Moreover, both Christianity and Buddhism are based on egalitarian principles, and they have some shared values (Harding, 2018). For example, they both hate issues associated with the killing of others, lying, stealing and sexual immorality. Both are religious practices that focus on the importance of ethical living, love for others, and showing compassion to other creatures (Mahadev et al., 2018). In both practices, people are encouraged to take various steps to improve their well-being. Both also encourage people to help the poor in society (King, 2016). They also support divine consciousness and spiritual perfection as the process of achieving peace. However, I believe that Buddhism is better than Christianity in various aspects, such as meditation and mindfulness.

In conclusion, it is evident that there are various differences and similarities between Buddhism and Christianity. For example, Buddhism does not view God as the Creator of the Universe, while Christianity believes that Jesus Christ and God is the Creator of all things in the Universe. In terms of similarities, both Buddhism and Christianity support spiritual perfection, helping the poor and showing love to others in society. Both practices also support egalitarian principles and are taught through the use of simple parables. They both support moral and ethical living in the world. However, I wholeheartedly believe that Buddhism is better than Christianity in most aspects.

Amazing Argumentative Essay Topics

SAMPLE TWO: Does alcohol impact the bodies of women and men differently?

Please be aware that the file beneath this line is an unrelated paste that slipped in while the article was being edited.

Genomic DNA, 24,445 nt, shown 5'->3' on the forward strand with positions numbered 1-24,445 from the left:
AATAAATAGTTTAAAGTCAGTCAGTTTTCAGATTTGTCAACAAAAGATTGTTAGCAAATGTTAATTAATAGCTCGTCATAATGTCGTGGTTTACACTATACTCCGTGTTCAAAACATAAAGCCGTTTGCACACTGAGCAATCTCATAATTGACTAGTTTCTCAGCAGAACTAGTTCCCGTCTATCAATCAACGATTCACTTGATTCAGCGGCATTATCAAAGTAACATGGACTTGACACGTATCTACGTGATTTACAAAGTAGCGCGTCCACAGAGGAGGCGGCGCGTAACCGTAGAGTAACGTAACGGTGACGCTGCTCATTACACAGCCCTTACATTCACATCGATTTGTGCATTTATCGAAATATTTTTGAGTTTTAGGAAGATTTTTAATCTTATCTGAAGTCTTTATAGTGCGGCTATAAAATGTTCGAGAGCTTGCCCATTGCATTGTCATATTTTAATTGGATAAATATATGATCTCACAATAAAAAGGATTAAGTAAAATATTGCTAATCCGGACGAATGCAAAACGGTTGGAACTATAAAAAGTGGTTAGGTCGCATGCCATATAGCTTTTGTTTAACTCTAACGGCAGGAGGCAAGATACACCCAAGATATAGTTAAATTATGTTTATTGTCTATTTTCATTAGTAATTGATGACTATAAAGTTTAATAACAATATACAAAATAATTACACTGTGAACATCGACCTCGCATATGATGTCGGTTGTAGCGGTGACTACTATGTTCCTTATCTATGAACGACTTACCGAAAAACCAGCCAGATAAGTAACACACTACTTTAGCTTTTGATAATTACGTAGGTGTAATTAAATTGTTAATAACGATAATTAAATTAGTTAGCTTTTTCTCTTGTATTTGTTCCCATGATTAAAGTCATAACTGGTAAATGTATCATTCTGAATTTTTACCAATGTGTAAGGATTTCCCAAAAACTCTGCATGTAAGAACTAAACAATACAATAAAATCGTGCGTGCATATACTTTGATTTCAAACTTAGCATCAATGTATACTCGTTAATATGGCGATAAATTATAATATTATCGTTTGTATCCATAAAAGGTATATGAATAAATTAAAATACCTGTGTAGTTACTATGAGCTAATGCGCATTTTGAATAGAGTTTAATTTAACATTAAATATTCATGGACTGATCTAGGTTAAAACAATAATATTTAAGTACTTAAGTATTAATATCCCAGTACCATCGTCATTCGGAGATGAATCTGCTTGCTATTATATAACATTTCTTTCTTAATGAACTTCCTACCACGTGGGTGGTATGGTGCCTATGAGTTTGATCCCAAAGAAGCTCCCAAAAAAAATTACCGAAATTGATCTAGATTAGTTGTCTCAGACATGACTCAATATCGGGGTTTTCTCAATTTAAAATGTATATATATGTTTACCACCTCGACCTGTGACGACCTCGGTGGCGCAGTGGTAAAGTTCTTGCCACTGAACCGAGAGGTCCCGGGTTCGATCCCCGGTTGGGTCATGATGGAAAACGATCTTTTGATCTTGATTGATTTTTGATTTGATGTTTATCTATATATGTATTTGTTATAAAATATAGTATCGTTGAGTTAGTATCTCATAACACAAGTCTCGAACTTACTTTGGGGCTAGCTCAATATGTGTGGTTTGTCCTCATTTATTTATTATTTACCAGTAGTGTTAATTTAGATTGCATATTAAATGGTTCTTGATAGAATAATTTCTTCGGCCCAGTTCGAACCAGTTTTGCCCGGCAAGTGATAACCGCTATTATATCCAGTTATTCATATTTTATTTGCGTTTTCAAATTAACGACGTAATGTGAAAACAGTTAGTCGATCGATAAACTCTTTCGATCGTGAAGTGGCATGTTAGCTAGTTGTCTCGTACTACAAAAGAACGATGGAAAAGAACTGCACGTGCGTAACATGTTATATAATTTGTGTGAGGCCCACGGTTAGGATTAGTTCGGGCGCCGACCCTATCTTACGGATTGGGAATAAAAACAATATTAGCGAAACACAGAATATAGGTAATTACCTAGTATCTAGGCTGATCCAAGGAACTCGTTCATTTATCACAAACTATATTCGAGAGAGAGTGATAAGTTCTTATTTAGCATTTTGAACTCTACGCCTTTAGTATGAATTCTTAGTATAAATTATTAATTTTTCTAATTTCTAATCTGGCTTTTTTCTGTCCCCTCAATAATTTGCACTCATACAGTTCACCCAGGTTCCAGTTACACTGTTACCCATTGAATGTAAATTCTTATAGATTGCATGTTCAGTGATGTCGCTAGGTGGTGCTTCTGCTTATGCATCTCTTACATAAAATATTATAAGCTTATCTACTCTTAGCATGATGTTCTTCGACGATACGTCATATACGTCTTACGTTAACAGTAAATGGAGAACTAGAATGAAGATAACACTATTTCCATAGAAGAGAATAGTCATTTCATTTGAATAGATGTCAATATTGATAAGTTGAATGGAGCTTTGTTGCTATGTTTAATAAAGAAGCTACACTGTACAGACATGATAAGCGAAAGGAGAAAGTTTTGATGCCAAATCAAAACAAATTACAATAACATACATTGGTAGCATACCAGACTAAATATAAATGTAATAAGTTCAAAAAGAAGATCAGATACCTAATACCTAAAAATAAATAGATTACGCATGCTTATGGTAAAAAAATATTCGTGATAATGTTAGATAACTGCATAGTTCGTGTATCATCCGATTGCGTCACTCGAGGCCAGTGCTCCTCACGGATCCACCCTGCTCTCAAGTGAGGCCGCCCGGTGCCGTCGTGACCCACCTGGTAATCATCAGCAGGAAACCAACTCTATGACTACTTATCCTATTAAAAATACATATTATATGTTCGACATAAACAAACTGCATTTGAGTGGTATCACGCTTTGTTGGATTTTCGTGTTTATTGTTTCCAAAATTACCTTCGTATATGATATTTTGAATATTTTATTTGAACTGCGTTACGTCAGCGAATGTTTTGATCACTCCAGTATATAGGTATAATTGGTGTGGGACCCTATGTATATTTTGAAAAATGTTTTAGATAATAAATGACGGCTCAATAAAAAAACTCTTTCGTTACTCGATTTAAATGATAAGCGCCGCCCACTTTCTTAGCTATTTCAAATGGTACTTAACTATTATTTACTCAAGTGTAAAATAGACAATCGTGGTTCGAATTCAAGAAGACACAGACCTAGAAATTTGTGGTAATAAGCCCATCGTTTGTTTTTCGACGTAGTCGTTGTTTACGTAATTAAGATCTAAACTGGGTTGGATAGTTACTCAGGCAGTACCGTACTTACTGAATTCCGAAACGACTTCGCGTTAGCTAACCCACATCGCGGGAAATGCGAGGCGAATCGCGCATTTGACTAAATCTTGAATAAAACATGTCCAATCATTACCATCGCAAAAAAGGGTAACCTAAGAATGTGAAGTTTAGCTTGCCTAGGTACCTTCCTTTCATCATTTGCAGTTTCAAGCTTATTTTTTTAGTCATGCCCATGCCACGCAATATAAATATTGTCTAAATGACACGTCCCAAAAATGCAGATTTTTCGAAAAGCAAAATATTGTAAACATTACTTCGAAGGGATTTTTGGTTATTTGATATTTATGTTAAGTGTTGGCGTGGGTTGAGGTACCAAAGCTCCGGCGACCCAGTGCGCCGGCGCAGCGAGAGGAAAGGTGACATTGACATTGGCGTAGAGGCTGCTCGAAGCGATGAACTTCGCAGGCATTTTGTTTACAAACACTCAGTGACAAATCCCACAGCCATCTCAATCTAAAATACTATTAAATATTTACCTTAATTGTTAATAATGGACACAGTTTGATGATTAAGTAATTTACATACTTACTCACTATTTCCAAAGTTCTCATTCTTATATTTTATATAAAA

The use of alcohol is associated with several physical problems. For example, alcohol is linked to various health issues such as liver disease, diabetes, breast cancer, depression, as well as anxiety and stroke (Dawson & Grant, 1993). Taking small amounts of alcohol causes problems such as memory loss, blurred vision, restlessness and lowered inhibitions (Greenfield, 2002). Taking large amounts of alcohol can separate people from their intentions. People who take alcohol above 0.13% experience challenges of poor coordination and low judgment due to impaired vision (Lynch, Kable & Coles, 2017). From the above background, the primary objective of this paper is to indicate whether alcohol impacts the bodies of women and men differently. I will support the view that alcohol affects the bodies of women and men differently.

Alcoholism is one of the serious problems in various countries around the world. Its usage impacts almost all aspects of one’s life. People who use alcohol have reported multiple problems (Greenfield, 2002). This includes relationship problems, legal challenges, as well as financial destruction and a wide variety of physical issues (Lynch, Kable & Coles, 2017). The physical issues from alcoholism are dangerous. For example, alcohol causes lifestyle diseases such as mouth cancer and heart diseases. Alcohol abuse also causes ovarian cancer, anaemia and epilepsy (Greenfield, 2002). These diseases are dangerous and may lead to death if not controlled.